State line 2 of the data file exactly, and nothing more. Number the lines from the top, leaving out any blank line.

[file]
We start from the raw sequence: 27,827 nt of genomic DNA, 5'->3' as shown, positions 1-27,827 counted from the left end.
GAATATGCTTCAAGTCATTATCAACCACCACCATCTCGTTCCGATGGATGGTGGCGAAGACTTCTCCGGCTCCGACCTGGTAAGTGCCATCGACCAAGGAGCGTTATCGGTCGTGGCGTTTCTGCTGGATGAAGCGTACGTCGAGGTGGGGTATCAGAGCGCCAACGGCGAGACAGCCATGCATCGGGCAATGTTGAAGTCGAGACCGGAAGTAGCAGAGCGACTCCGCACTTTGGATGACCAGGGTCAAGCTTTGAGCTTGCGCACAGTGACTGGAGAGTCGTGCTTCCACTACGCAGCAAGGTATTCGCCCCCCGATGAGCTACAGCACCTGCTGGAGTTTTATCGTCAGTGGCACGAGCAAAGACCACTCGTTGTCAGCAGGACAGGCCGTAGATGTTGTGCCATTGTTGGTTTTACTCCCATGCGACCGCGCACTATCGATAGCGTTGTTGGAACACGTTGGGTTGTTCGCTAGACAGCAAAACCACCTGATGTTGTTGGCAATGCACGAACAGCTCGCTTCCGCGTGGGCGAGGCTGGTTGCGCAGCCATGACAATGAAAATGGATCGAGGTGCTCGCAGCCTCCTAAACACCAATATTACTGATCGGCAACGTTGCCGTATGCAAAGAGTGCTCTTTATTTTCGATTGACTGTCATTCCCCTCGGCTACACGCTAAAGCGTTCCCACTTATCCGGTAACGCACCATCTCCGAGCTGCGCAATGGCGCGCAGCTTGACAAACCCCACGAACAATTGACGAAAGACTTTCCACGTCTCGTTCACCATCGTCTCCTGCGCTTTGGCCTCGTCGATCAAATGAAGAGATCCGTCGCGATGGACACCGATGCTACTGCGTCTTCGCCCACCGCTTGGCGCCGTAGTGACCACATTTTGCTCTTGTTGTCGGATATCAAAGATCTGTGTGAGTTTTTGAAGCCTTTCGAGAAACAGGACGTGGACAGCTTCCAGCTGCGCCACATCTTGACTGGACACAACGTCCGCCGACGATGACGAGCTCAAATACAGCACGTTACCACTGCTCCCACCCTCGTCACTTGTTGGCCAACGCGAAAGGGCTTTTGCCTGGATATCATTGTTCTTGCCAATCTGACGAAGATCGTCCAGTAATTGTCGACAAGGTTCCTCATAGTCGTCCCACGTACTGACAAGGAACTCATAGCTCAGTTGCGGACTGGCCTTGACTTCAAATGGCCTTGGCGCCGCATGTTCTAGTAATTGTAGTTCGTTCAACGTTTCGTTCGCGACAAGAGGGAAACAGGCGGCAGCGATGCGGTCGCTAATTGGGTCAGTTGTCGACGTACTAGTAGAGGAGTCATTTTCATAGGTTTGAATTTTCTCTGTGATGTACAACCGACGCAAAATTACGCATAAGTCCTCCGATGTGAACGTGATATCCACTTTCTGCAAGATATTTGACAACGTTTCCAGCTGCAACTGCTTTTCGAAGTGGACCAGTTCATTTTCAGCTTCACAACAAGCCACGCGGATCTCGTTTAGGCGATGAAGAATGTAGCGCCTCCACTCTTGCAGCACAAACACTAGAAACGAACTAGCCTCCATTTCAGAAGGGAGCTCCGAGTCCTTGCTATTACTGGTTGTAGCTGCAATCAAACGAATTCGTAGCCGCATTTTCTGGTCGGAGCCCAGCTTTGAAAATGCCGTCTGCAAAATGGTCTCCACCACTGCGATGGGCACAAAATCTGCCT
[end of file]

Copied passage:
GAATATGCTTCAAGTCATTATCAACCACCACCATCTCGTTCCGATGGATGGTGGCGAAGACTTCTCCGGCTCCGACCTGGTAAGTGCCATCGACCAAGGAGCGTTATCGGTCGTGGCGTTTCTGCTGGATGAAGCGTACGTCGAGGTGGGGTATCAGAGCGCCAACGGCGAGACAGCCATGCATCGGGCAATGTTGAAGTCGAGACCGGAAGTAGCAGAGCGACTCCGCACTTTGGATGACCAGGGTCAAGCTTTGAGCTTGCGCACAGTGACTGGAGAGTCGTGCTTCCACTACGCAGCAAGGTATTCGCCCCCCGATGAGCTACAGCACCTGCTGGAGTTTTATCGTCAGTGGCACGAGCAAAGACCACTCGTTGTCAGCAGGACAGGCCGTAGATGTTGTGCCATTGTTGGTTTTACTCCCATGCGACCGCGCACTATCGATAGCGTTGTTGGAACACGTTGGGTTGTTCGCTAGACAGCAAAACCACCTGATGTTGTTGGCAATGCACGAACAGCTCGCTTCCGCGTGGGCGAGGCTGGTTGCGCAGCCATGACAATGAAAATGGATCGAGGTGCTCGCAGCCTCCTAAACACCAATATTACTGATCGGCAACGTTGCCGTATGCAAAGAGTGCTCTTTATTTTCGATTGACTGTCATTCCCCTCGGCTACACGCTAAAGCGTTCCCACTTATCCGGTAACGCACCATCTCCGAGCTGCGCAATGGCGCGCAGCTTGACAAACCCCACGAACAATTGACGAAAGACTTTCCACGTCTCGTTCACCATCGTCTCCTGCGCTTTGGCCTCGTCGATCAAATGAAGAGATCCGTCGCGATGGACACCGATGCTACTGCGTCTTCGCCCACCGCTTGGCGCCGTAGTGACCACATTTTGCTCTTGTTGTCGGATATCAAAGATCTGTGTGAGTTTTTGAAGCCTTTCGAGAAACAGGACGTGGACAGCTTCCAGCTGCGCCACATCTTGACTGGACACAACGTCCGCCGACGATGACGAGCTCAAATACAGCACGTTACCACTGCTCCCACCCTCGTCACTTGTTGGCCAACGCGAAAGGGCTTTTGCCTGGATATCATTGTTCTTGCCAATCTGACGAAGATCGTCCAGTAATTGTCGACAAGGTTCCTCATAGTCGTCCCACGTACTGACAAGGAACTCATAGCTCAGTTGCGGACTGGCCTTGACTTCAAATGGCCTTGGCGCCGCATGTTCTAGTAATTGTAGTTCGTTCAACGTTTCGTTCGCGACAAGAGGGAAACAGGCGGCAGCGATGCGGTCGCTAATTGGGTCAGTTGTCGACGTACTAGTAGAGGAGTCATTTTCATAGGTTTGAATTTTCTCTGTGATGTACAACCGACGCAAAATTACGCATAAGTCCTCCGATGTGAACGTGATATCCACTTTCTGCAAGATATTTGACAACGTTTCCAGCTGCAACTGCTTTTCGAAGTGGACCAGTTCATTTTCAGCTTCACAACAAGCCACGCGGATCTCGTTTAGGCGATGAAGAATGTAGCGCCTCCACTCTTGCAGCACAAACACTAGAAACGAACTAGCCTCCATTTCAGAAGGGAGCTCCGAGTCCTTGCTATTACTGGTTGTAGCTGCAATCAAACGAATTCGTAGCCGCATTTTCTGGTCGGAGCCCAGCTTTGAAAATGCCGTCTGCAAAATGGTCTCCACCACTGCGATGGGCACAAAATCTGCCT